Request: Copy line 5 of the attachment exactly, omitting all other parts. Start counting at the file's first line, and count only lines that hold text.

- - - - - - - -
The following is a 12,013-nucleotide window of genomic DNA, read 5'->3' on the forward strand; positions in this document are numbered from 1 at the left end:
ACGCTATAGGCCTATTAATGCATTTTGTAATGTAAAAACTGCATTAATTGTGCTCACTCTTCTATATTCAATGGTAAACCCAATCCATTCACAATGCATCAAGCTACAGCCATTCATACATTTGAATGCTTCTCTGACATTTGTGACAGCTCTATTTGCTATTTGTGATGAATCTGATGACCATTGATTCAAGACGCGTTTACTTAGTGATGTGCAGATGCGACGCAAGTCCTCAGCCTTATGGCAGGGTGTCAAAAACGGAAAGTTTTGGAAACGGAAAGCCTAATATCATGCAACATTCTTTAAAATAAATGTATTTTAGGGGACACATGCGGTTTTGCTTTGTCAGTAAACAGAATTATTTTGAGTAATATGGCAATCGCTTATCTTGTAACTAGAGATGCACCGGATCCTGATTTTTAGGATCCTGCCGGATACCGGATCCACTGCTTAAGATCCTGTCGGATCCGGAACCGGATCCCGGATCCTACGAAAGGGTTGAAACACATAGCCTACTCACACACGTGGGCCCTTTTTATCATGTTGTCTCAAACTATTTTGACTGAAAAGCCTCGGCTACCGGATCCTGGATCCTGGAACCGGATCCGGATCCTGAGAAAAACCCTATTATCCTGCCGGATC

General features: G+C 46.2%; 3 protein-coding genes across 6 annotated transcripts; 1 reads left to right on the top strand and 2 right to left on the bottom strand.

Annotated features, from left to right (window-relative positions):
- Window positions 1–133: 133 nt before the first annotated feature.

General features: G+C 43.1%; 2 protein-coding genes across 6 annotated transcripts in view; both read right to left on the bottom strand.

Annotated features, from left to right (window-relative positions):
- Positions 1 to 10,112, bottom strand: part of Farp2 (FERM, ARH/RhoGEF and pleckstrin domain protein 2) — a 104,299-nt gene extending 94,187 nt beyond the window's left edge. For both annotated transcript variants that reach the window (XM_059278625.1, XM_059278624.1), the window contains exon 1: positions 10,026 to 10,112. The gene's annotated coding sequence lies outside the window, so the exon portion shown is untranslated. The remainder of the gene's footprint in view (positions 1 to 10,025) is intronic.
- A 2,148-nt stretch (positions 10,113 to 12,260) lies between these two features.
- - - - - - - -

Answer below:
- Window positions 1–133: 133 nt before the first annotated feature.